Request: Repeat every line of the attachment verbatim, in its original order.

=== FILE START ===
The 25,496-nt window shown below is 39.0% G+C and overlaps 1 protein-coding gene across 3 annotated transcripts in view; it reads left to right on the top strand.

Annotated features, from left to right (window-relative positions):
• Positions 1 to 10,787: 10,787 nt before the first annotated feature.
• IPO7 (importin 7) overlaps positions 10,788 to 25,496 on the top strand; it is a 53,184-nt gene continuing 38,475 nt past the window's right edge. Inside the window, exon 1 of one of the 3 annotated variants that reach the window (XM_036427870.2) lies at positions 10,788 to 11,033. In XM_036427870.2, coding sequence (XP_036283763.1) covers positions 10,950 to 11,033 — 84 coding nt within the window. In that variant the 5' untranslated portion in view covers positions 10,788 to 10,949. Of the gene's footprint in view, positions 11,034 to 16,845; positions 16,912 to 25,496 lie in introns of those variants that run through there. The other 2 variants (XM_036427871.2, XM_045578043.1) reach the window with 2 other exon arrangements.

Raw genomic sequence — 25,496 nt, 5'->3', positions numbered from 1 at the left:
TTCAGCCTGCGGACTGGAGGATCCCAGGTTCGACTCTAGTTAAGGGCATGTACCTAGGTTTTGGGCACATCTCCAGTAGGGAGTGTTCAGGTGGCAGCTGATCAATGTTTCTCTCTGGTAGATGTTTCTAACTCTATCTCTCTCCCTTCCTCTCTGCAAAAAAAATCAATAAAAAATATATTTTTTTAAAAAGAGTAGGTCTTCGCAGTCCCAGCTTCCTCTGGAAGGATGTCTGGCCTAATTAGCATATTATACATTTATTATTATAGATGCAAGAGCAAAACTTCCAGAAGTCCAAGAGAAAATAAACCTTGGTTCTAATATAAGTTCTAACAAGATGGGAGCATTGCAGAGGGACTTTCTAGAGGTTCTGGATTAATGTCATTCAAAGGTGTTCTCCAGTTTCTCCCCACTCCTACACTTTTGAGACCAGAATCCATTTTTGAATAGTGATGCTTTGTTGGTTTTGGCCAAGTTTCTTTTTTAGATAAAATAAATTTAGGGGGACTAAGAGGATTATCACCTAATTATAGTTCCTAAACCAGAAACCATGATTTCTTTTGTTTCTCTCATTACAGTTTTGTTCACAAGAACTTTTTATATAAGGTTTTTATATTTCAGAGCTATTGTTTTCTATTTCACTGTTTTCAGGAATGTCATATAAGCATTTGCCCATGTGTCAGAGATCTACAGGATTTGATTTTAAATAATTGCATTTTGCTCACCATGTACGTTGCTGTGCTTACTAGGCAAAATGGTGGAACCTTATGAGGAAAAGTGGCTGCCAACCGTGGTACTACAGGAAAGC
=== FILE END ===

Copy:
The 25,496-nt window shown below is 39.0% G+C and overlaps 1 protein-coding gene across 3 annotated transcripts in view; it reads left to right on the top strand.

Annotated features, from left to right (window-relative positions):
• Positions 1 to 10,787: 10,787 nt before the first annotated feature.
• IPO7 (importin 7) overlaps positions 10,788 to 25,496 on the top strand; it is a 53,184-nt gene continuing 38,475 nt past the window's right edge. Inside the window, exon 1 of one of the 3 annotated variants that reach the window (XM_036427870.2) lies at positions 10,788 to 11,033. In XM_036427870.2, coding sequence (XP_036283763.1) covers positions 10,950 to 11,033 — 84 coding nt within the window. In that variant the 5' untranslated portion in view covers positions 10,788 to 10,949. Of the gene's footprint in view, positions 11,034 to 16,845; positions 16,912 to 25,496 lie in introns of those variants that run through there. The other 2 variants (XM_036427871.2, XM_045578043.1) reach the window with 2 other exon arrangements.

Raw genomic sequence — 25,496 nt, 5'->3', positions numbered from 1 at the left:
TTCAGCCTGCGGACTGGAGGATCCCAGGTTCGACTCTAGTTAAGGGCATGTACCTAGGTTTTGGGCACATCTCCAGTAGGGAGTGTTCAGGTGGCAGCTGATCAATGTTTCTCTCTGGTAGATGTTTCTAACTCTATCTCTCTCCCTTCCTCTCTGCAAAAAAAATCAATAAAAAATATATTTTTTTAAAAAGAGTAGGTCTTCGCAGTCCCAGCTTCCTCTGGAAGGATGTCTGGCCTAATTAGCATATTATACATTTATTATTATAGATGCAAGAGCAAAACTTCCAGAAGTCCAAGAGAAAATAAACCTTGGTTCTAATATAAGTTCTAACAAGATGGGAGCATTGCAGAGGGACTTTCTAGAGGTTCTGGATTAATGTCATTCAAAGGTGTTCTCCAGTTTCTCCCCACTCCTACACTTTTGAGACCAGAATCCATTTTTGAATAGTGATGCTTTGTTGGTTTTGGCCAAGTTTCTTTTTTAGATAAAATAAATTTAGGGGGACTAAGAGGATTATCACCTAATTATAGTTCCTAAACCAGAAACCATGATTTCTTTTGTTTCTCTCATTACAGTTTTGTTCACAAGAACTTTTTATATAAGGTTTTTATATTTCAGAGCTATTGTTTTCTATTTCACTGTTTTCAGGAATGTCATATAAGCATTTGCCCATGTGTCAGAGATCTACAGGATTTGATTTTAAATAATTGCATTTTGCTCACCATGTACGTTGCTGTGCTTACTAGGCAAAATGGTGGAACCTTATGAGGAAAAGTGGCTGCCAACCGTGGTACTACAGGAAAGC